1873 – The School Board

The Education Act of 1870 made schooling compulsory for all children from the age of five to age thirteen. It was sometimes known as Forster’s Education Act since it was drafted by William Edward Forster, a British industrialist, philanthropist and Liberal Party statesman and MP for Bradford.

The reason for the Act was the recognised need for Britain to remain competitive in the world by being at the forefront of manufacture and improvement and that education was fundamental to this cause.

The country was divided into 2500 school districts, of which Burton Upon Trent County Borough was one. The School Board was elected by ratepayers.

Concerns were raised at the numbers attending private and dame schools, which were often held to be of a poor standard. It was estimated that in 1870, there were about 450 pupils at such schools in Burton, with as many as 165 apparently attending dame schools near Fleet Street, a working-class area, in 1873. The perceived failings of the existing schools, along with a need for around 2,300 more places in the Burton area, led to popular pressure for the formation of a school board under the 1870 Education Act.

Despite the opposition of leading Anglicans, the government ordered the creation of a board for a united school district comprising Burton upon Trent, Branston, Horninglow, Stapenhill, Stretton, and Winshill, and the board was finally established in 1873. This included the formation of the Grammar School Board. The School Board, 1873 allowed the town commissioners, predecessor of the local education authority, control of local education.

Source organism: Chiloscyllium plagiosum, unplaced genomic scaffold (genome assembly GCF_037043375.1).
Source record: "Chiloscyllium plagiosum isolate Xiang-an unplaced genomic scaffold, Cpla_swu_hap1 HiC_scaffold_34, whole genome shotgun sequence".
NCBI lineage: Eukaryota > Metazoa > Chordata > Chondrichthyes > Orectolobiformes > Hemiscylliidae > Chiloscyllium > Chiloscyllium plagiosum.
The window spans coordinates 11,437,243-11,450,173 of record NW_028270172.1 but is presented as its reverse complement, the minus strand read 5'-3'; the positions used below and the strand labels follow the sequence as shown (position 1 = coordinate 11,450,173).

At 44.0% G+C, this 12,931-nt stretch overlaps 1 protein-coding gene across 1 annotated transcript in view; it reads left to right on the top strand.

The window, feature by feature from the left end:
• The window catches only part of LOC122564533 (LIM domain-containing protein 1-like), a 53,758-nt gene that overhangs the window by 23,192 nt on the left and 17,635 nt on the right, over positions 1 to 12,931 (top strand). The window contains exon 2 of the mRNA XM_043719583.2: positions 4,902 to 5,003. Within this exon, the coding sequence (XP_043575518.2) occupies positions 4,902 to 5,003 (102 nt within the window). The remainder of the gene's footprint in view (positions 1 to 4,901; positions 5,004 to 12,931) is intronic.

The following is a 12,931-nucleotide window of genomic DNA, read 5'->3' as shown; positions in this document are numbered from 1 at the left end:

The roles of the School Board were:

  • To raise fund by the introduction of education rates collectable from ratepayers
  • To build and run new schools where required to make suitable provison
  • To subsidise church schools where appropriate
  • To provide free education for the poorest children but make their own by-laws to control fees.
  • Where necessary, create by-laws to ensure compulsory education from 5-13
  • To make sure that religious education did not extend beyond simple bible reading

A resolute building program was commenced and Giles and Brookhouse of Derby were appointed ‘Architects to the Board’, and by 1880 there were 15 board schools with a total of 5,084 places.

As part of this program, in 1877, Burton Grammar School would finally made its long overdue move from Friars Walk to a newly built school in Bond Street. Ironically, Saint Modwen’s church acquired the vacated school for use as a Sunday school teaching the scriptures. Within the next few years, new schools were also built in Victoria Street, Wetmore Road, Grange Street, Uxbridge Street, Wellington Street and Broadway Street.

By 1887, when Reginald Churchill of Burton became the board’s architect, there were 9,010 pupils attending the board’s schools. As the numbers attending board schools increased, so attendance at voluntary schools declined, a trend which continued after 1891 when all board schools (except higher-grade schools) were made free under the Elementary Education Act, 1891.

The School Boards were eventually abolished by the Education Act of 1902, which replaced them with Local Education Authorities.


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